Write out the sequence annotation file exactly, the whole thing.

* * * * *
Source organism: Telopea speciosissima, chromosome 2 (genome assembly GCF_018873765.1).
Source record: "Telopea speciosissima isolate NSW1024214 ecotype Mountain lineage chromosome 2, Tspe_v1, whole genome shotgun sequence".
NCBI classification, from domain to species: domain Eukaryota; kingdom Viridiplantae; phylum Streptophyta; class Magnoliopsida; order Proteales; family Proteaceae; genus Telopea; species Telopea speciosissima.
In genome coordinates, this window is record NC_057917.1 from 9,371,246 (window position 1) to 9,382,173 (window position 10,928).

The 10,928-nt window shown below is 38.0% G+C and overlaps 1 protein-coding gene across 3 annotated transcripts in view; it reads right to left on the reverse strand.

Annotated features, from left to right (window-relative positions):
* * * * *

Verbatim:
Source organism: Telopea speciosissima, chromosome 2 (genome assembly GCF_018873765.1).
Source record: "Telopea speciosissima isolate NSW1024214 ecotype Mountain lineage chromosome 2, Tspe_v1, whole genome shotgun sequence".
NCBI classification, from domain to species: domain Eukaryota; kingdom Viridiplantae; phylum Streptophyta; class Magnoliopsida; order Proteales; family Proteaceae; genus Telopea; species Telopea speciosissima.
In genome coordinates, this window is record NC_057917.1 from 9,371,246 (window position 1) to 9,382,173 (window position 10,928).

The 10,928-nt window shown below is 38.0% G+C and overlaps 1 protein-coding gene across 3 annotated transcripts in view; it reads right to left on the reverse strand.

Annotated features, from left to right (window-relative positions):